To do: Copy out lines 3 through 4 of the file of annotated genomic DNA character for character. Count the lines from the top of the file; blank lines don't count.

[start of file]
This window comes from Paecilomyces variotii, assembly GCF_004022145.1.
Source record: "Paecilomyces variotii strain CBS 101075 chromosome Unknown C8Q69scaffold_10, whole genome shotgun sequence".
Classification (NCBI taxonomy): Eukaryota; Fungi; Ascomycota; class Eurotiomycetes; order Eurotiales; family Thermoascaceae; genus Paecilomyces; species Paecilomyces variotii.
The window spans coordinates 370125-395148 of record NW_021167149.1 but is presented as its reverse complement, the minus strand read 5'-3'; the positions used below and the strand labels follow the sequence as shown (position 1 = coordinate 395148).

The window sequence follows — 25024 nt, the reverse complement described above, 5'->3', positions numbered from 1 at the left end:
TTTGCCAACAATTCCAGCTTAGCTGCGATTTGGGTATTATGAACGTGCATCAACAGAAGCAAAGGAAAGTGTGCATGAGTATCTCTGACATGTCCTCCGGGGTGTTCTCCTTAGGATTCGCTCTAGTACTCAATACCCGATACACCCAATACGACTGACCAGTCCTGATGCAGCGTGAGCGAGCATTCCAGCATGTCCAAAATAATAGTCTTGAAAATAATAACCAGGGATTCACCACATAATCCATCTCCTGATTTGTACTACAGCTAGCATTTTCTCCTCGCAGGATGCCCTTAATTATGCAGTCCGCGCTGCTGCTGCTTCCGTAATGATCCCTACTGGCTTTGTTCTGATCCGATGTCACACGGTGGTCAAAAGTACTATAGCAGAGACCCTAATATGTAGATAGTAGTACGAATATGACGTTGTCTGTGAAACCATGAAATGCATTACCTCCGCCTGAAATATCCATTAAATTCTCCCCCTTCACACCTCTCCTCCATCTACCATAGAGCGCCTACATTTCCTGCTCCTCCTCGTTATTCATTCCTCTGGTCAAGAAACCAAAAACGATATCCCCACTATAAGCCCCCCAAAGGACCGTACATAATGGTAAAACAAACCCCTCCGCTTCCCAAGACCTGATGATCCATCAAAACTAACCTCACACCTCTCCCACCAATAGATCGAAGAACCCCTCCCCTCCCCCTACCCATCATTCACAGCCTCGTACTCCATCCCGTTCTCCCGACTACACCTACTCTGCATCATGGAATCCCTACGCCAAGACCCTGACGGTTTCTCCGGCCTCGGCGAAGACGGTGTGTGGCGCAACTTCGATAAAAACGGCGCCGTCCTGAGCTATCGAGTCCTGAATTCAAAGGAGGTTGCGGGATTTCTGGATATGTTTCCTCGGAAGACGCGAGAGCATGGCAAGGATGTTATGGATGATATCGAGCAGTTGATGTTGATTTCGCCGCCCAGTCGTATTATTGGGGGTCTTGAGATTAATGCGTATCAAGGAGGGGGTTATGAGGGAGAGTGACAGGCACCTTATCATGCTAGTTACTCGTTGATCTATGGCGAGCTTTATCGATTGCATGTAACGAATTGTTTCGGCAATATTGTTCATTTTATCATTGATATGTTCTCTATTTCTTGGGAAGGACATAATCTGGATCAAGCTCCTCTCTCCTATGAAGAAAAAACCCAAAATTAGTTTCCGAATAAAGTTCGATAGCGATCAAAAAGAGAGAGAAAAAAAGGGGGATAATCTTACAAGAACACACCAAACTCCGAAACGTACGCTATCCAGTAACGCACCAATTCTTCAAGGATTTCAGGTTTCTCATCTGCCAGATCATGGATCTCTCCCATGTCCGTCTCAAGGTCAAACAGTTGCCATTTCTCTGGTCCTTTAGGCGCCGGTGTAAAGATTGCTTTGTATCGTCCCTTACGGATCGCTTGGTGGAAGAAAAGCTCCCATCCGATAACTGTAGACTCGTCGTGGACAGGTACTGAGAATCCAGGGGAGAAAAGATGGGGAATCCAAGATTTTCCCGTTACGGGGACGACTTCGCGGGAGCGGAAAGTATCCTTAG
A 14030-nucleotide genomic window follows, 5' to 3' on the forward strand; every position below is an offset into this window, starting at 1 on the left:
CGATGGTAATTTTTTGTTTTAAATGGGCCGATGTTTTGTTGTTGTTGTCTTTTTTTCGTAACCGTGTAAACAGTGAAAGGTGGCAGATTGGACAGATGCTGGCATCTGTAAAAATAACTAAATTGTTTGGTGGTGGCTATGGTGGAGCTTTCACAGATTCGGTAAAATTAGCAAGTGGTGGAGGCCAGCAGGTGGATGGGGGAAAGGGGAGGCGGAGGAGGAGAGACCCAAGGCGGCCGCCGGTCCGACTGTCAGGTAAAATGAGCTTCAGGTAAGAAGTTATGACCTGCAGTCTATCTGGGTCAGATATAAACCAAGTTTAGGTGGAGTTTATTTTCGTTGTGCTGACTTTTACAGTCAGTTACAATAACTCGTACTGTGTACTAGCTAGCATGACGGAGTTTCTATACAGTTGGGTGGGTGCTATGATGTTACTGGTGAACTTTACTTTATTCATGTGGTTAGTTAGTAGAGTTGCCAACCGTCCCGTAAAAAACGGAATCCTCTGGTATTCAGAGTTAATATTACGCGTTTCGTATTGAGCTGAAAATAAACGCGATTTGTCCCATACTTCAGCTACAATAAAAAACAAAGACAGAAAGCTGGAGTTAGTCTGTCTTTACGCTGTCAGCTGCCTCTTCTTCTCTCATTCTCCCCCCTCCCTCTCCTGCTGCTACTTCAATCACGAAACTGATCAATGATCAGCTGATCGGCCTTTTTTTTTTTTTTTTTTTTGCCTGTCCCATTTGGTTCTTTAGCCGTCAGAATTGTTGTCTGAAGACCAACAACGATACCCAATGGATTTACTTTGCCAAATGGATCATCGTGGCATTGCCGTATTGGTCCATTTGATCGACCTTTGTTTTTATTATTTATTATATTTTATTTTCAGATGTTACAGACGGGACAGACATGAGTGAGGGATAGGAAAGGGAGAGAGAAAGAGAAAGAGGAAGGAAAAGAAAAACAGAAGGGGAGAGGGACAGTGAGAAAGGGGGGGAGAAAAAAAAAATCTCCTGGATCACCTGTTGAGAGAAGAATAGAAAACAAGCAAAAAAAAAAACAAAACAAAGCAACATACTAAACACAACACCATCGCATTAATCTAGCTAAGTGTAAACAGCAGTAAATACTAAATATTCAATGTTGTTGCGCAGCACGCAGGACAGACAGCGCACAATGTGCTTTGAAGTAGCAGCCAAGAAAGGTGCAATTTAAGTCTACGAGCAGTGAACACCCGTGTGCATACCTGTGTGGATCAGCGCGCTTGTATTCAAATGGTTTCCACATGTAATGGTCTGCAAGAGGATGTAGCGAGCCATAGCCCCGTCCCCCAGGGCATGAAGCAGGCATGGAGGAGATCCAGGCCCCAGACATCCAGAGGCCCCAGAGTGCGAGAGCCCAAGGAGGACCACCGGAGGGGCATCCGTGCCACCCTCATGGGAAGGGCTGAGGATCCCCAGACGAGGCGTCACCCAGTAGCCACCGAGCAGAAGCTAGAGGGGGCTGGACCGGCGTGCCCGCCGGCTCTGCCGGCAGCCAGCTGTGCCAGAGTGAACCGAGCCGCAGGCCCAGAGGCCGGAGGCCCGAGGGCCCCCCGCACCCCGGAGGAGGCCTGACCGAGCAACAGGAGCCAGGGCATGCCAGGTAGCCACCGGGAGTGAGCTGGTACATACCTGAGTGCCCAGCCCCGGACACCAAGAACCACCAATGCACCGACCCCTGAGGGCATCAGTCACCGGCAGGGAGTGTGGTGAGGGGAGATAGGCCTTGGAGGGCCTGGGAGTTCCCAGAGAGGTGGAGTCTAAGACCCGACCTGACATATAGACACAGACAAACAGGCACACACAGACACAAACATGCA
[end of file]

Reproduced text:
Classification (NCBI taxonomy): Eukaryota; Fungi; Ascomycota; class Eurotiomycetes; order Eurotiales; family Thermoascaceae; genus Paecilomyces; species Paecilomyces variotii.
The window spans coordinates 370125-395148 of record NW_021167149.1 but is presented as its reverse complement, the minus strand read 5'-3'; the positions used below and the strand labels follow the sequence as shown (position 1 = coordinate 395148).